Guillen, who used the term in a tirade directed at a Chicago columnist, one day later apologized for using the term. Thursday, he said of his conversation with the Commissioner:
"Mr. Selig told me he had to do something about this. It wasn't good for me and baseball to be involved in this."
Guillen at one point suggested to reporters Thursday that he was going to talk less as a result of this episode. Forty-five minutes later, he was still talking to reporters. There is a chance that, aside from dropping the usage that got him in trouble, Guillen is not going to undergo a fundamental change in behavior.
"We're in a country where you have to be careful of what you say," Guillen said. "Besides that, I'm not going to change. I went to the dictionary this morning and learned a couple of different things to say about people."
Guillen reiterated his apology to the gay community, stating that "at least six" of his best friends in Chicago and his best friend in Venezuela were members of that community.
Guillen has said that in Venezuelan culture, the term he used had nothing to do with sexual orientation, but connoted a lack of manliness. That's fine, but after more than two decades in the States, Ozzie has a pretty good idea of what the term means in English, too. The use of the term remains outside the bounds of reasonable public behavior. But it also appears to be true at this point that when Guillen says he has nothing against the gay community, he is being completely sincere.
What follows are not mitigating circumstances, or extenuating circumstances, but they are relevant circumstances. Ozzie Guillen had no right to use the term in question, but he had plenty of reason to be angry with the columnist in question, Jay Mariotti of the Chicago Sun-Times.
Mariotti has criticized Guillen persistently and in highly personal ways. This happens between columnists and managers, but from Guillen's comments the last three days, what really bothers this particular manager is that this columnist never enters the White Sox clubhouse.
The columnist has acknowledged this publicly, stating that he fears for his personal safety in the White Sox clubhouse based on past incidents with Sox players.
The unwritten, but universally understood baseball writing code is that you can write whatever it is you feel you need to write about a manager or a coach or a player, as long as you show up in the clubhouse the next day so that the manager or coach or player can confront you about what you have written. This does not seem to be an unreasonable price to pay for this particular use of the First Amendment.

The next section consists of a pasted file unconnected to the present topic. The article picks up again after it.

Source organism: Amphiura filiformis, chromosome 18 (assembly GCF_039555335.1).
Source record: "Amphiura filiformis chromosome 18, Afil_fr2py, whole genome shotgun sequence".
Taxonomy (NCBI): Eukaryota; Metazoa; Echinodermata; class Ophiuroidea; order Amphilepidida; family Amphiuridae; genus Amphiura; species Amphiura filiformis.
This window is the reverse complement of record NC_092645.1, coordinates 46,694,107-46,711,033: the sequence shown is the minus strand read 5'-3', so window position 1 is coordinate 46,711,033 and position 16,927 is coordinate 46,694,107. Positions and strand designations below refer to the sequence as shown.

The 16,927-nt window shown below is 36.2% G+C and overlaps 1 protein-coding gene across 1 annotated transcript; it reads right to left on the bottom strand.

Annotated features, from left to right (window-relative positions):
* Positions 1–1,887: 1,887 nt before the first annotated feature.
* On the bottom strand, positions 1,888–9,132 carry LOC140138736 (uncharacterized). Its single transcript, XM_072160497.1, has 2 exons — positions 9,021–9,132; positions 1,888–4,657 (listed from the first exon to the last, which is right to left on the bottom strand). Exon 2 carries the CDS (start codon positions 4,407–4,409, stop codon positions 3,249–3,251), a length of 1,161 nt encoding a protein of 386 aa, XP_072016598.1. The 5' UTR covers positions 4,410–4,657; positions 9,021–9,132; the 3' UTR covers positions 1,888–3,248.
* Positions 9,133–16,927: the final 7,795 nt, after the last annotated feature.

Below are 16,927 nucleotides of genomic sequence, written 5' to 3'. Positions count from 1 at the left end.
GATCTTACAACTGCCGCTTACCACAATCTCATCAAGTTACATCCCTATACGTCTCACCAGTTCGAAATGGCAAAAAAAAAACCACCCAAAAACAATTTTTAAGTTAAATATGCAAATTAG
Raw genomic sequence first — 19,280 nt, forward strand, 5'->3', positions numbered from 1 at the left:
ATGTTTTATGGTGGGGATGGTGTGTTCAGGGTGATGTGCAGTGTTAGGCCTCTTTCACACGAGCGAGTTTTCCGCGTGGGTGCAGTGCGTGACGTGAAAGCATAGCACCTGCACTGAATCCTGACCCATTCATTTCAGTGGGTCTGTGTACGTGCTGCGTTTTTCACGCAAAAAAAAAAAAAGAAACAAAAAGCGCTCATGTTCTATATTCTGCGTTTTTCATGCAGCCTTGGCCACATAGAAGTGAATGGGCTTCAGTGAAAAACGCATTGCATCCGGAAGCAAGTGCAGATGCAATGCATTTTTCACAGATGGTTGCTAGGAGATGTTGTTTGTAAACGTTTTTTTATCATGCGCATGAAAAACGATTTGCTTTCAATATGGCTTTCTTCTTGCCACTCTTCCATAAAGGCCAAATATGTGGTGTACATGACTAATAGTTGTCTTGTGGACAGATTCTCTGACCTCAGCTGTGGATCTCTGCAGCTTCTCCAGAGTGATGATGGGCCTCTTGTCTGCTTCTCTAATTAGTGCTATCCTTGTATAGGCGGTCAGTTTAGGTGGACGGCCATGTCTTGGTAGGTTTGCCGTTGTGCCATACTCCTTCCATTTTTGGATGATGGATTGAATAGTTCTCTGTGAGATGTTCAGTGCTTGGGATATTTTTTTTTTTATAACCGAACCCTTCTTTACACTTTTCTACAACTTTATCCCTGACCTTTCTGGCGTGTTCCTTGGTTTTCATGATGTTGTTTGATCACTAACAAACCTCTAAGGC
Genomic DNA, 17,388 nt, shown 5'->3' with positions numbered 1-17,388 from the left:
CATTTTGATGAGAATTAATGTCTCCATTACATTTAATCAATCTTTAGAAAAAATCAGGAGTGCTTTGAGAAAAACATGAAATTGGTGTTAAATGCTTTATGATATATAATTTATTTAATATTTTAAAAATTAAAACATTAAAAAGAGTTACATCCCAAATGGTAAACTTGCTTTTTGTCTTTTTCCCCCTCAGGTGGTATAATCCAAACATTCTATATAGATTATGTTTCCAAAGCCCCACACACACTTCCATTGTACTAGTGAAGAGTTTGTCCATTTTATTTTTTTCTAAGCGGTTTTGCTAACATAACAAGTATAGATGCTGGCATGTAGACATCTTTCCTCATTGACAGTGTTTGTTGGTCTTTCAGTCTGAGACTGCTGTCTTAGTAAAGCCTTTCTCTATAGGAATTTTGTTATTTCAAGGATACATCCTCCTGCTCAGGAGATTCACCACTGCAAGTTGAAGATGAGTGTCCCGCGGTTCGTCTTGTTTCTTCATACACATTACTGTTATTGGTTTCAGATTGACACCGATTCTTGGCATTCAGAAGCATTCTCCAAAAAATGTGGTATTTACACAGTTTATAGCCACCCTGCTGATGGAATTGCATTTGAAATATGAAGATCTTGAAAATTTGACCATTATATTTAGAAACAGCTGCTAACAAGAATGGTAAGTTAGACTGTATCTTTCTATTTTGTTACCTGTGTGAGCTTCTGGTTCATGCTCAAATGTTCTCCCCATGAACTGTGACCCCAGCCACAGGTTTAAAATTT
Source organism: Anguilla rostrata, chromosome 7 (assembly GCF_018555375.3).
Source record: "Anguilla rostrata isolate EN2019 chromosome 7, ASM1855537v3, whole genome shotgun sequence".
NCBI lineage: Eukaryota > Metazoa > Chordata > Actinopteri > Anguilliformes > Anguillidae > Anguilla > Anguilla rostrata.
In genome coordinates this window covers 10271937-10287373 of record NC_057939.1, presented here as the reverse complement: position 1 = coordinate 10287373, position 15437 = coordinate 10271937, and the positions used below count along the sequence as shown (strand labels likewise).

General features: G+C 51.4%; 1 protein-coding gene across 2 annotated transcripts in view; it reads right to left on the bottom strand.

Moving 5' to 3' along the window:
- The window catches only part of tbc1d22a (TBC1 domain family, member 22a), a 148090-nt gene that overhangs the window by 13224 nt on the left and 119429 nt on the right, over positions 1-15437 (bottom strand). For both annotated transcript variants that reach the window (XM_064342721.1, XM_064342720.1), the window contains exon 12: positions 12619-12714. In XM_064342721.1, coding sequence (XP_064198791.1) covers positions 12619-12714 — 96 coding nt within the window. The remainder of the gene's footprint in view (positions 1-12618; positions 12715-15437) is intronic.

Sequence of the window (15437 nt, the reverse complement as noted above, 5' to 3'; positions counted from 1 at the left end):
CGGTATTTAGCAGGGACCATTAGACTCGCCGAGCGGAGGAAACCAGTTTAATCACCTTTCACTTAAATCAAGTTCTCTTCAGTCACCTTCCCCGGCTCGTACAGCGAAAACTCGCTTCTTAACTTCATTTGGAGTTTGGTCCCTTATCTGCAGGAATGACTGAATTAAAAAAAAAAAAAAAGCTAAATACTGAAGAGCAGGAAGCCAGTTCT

Most of Guillen's recent remarks regarding the columnist cannot be reproduced in full due to their profanity-laced nature. However, "He's garbage, still garbage, he's going to die as garbage," gives you the general flavor.
But Thursday, Guillen produced his bottom line on the argument with Mariotti: "The only thing I want, the people who own the paper, I want them to make him show up here and work."
You might ask, what effect will this controversy have on the actual White Sox baseball team, the defending World Series champions? The correct answer is none at all. In the two games after this episode began, the Sox scored 33 runs. They did not seem to be particularly demoralized. The players who have been around the block understand that Guillen is a verbal loose cannon, likely to say anything at any time. Other than that, the record clearly states that they not only enjoy playing for him, they also respect him.
There has never been another manager in baseball anything like Ozzie Guillen. This incident aside, he has generally exhibited a basic honesty in his public function as White Sox manager that has been, if sometimes a bit salty for general consumption, commendable.
If he emerges from this incident with a better grasp of what constitutes unacceptable speech, particularly for someone in his highly public position, that would obviously be good. But there is no reason to believe that he will come anywhere close to closing his mouth on a regular basis.